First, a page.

This week we’re interviewing Rob Walling.
Rob is also the co-founder of the incredible MicroConf Conference, and I personally rate this as one of the best software conferences of all of them.
Dave: What makes you tick? [Interpret this as you wish]
Rob: I thrive on setting and achieving goals. With my family, I decided I wanted to teach my son how to program and now I love teaching him to code. At work, I set goals at the start of each year and as I check big picture items off during the year I get a rush. Competition (even friendly) is another thing that drives me. But first and foremost I’d say it’s about goals.
Dave: What do you think is the single most useful skill for the solo entrepreneur?
Rob: As cliche as it sounds, it’s Perseverance. You have to be able and willing to fail over and over again. The only people I’ve known who have had success have gotten up, dusted themselves off, and eventually found victory. But the journey is littered with mistakes, failures and times when you want to quit.
Dave: Some businesses believe that they have good ideas and everything is lined up, but they have a problem reaching actual customers. Assuming that the market exists, how do you do this?
Rob: That’s a big question. If it’s online, I like to think about it in terms of concentric circles.
The innermost circle are people you know or who know you. So your friends, colleagues, Twitter followers, blog readers, podcast listeners, email subscribers, etc… Basically, anyone you can reach without spending much time or money. You “have their ear” to so speak. Those are the first people you should spread the word to in a non-sales-y way, that you have just launched something.
The circle around that are people who know people you know. So contacting the bloggers you know who have an audience that could use your product, and guest posting. Emailing the podcast hosts you know and pitching a good story that somehow involves your product. Now you’re moving beyond your immediate sphere of influence and into the sphere of your friends/colleagues.
Finally, you move to the outermost circle which includes finding new people. That’s where SEO, content marketing, integration marketing (meaning integrating with more popular apps so they will promote you to their audience), and paid acquisition come into play. Each of those deserve a book…but any one of them can become a flywheel marketing approach that can singlehandedly grow a business.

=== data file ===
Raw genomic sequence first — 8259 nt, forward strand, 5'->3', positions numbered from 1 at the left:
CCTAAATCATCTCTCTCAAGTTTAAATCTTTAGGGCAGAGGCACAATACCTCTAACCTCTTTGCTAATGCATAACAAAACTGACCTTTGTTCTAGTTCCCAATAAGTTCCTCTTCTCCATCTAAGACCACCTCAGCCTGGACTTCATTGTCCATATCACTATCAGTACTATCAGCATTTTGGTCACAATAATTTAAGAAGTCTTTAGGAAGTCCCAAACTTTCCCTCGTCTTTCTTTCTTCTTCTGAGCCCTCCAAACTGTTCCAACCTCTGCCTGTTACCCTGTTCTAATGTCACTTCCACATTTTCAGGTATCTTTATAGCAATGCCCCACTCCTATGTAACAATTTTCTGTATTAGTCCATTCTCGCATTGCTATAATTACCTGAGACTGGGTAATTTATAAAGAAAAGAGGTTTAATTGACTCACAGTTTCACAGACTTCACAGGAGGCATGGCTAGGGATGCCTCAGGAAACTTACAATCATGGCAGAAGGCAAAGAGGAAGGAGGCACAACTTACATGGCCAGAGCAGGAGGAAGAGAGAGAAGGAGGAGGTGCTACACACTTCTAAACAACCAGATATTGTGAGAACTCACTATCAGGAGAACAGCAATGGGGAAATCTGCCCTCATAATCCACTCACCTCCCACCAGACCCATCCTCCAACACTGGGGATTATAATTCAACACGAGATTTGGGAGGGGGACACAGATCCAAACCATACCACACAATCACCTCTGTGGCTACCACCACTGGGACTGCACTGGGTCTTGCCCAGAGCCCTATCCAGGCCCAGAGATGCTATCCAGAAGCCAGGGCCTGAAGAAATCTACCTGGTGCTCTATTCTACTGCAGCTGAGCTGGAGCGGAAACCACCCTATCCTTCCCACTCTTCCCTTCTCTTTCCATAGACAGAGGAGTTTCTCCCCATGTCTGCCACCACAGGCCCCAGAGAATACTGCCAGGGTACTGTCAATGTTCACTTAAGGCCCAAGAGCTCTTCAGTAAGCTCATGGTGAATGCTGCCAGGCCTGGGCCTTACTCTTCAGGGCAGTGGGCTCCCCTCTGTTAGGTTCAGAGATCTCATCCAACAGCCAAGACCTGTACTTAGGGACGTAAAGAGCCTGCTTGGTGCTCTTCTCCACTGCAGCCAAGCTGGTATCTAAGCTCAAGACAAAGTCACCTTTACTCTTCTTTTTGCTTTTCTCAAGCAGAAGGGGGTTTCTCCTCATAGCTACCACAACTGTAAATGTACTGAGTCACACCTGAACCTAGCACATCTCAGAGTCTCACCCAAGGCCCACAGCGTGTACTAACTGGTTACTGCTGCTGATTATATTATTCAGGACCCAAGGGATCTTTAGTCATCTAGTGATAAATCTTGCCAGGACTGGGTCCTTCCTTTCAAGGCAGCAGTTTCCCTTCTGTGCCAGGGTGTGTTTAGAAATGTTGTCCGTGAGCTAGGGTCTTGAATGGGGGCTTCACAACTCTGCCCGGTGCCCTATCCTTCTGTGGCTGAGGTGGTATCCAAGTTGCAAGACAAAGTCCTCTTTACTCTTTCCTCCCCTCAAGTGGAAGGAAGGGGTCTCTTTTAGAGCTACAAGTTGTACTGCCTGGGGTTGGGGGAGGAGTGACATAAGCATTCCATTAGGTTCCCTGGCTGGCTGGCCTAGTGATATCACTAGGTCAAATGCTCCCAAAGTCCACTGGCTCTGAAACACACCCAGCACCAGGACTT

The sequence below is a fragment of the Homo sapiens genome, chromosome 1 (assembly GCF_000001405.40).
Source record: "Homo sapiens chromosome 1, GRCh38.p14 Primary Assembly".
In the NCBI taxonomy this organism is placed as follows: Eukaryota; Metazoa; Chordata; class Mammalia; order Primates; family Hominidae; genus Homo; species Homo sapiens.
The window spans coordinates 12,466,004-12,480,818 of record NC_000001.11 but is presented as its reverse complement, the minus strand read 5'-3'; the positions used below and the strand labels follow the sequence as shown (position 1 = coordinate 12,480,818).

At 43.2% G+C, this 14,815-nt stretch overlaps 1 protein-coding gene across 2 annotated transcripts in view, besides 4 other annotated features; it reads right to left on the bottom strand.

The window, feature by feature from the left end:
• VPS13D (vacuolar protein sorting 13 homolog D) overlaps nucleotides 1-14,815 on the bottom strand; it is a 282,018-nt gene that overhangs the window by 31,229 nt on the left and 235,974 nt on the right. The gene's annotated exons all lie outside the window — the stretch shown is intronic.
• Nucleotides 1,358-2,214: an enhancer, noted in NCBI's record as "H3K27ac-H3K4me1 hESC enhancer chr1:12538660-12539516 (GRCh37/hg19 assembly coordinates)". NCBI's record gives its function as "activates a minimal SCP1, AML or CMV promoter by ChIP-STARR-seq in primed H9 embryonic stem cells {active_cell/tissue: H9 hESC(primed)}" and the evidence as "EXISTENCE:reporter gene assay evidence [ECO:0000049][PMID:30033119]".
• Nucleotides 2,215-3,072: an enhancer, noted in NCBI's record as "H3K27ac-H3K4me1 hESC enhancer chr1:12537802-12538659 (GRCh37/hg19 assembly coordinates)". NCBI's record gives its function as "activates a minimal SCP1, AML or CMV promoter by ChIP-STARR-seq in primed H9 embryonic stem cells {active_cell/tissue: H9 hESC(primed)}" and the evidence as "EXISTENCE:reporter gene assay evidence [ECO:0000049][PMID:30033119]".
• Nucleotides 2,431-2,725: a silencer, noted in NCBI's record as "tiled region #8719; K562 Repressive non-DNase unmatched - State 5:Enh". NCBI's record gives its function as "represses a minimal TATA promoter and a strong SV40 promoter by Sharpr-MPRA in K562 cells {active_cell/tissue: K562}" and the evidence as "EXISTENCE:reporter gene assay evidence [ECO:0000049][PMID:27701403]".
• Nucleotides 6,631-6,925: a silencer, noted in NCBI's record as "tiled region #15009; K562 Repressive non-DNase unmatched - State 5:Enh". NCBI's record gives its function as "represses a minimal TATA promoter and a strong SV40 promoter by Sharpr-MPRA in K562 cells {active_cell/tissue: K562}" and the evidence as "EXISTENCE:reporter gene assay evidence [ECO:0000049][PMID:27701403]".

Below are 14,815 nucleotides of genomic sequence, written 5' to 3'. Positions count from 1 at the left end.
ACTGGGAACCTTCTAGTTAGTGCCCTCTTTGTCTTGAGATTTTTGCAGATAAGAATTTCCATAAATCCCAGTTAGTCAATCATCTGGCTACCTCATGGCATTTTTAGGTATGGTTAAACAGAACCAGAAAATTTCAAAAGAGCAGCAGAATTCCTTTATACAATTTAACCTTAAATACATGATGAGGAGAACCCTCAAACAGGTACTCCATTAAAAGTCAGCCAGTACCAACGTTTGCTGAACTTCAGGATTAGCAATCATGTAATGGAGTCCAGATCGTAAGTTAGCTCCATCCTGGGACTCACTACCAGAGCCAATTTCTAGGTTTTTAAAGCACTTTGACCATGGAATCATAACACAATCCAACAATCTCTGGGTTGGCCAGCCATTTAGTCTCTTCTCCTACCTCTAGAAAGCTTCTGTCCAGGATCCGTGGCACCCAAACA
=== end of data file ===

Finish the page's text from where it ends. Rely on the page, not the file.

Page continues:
Dave: Why the obsession with going solo? Doesn’t this limit you in some way?
Rob: It does limit the potential of my business. I’m just now hitting the ceiling of what 1-person can do, even using contractors extensively. The nice part is that the limit is pretty high up, meaning you can grow the revenue of a software company pretty high and remain solo.
For me, the solo decision was about family and lifestyle. I have young kids, and I spend a lot of time with them (I work around 30 hours/week). I’ve never wanted employees around who would make things complicated. I’ve chosen a less stressful work environment for slower growth…that’s the big trade-off.
For the record, I did hire my first employee a few months ago. The funny part is he had been working full-time as a contractor for a while but needed to buy a house so I made him W2. It’s just a tax designation more than anything, you know? He still has all the autonomy and skills he did when he was contracting for me.
Dave: If you could start over again, from scratch, what would you do differently?
Rob: I would ignore the big VC ideas, not try to seek funding, go after subscription revenue from B2B customers…and I would outsource more at the start. That sentence pretty much summarizes every mistake I made (some of them multiple times) from 2000-2005, before I had my first taste of moderate success.
Dave: How do you divide your work time?
Rob: I typically focus on a project for 6-18 months, meaning 80% of my time is devoted to it. Then I find people to run it, and automate it as much as possible, and move on to the next.
So I just finished a stint working on a web app called HitTail (a long tail SEO keyword tool) for about 18 months. I grew it to a natural peak and then shifted to a new web app called Drip (email marketing). That will be my focus for the next 18-24 months.
And, of course, a lot of my work time is never worked by me. I have multiple virtual assistants who handle all kinds of tasks I used to handle myself. That’s been a huge win for me, and one of the reasons I’m able to choose what I want to work on, for the most part.
Dave: Many people know you for your role in the Micropreneur Academy, MicroConf and of course your “Start small, stay small” book. When your last day finally comes, how would you want to be remembered by non-family members?
Rob: I want to be remembered as someone who gave back to the startup community; as someone who never hesitated to share the things he learned in order to help others achieve their entrepreneurial goals.
Dave: What do you consider your greatest work-related accomplishment so far?
Rob: By far, the thing I am most proud of are the dozens of people who are now running software companies instead of working unhappily at a salaried gig. To know that people would not have made it at all, or would have had a much harder time without the things I teach…that’s huge.
I’ve been told by many people that my book changed the way they thought about work, software startups, and their life. Yep…that’s definitely my greatest work-related accomplishment.
Dave: Thank-you very much for sharing Rob.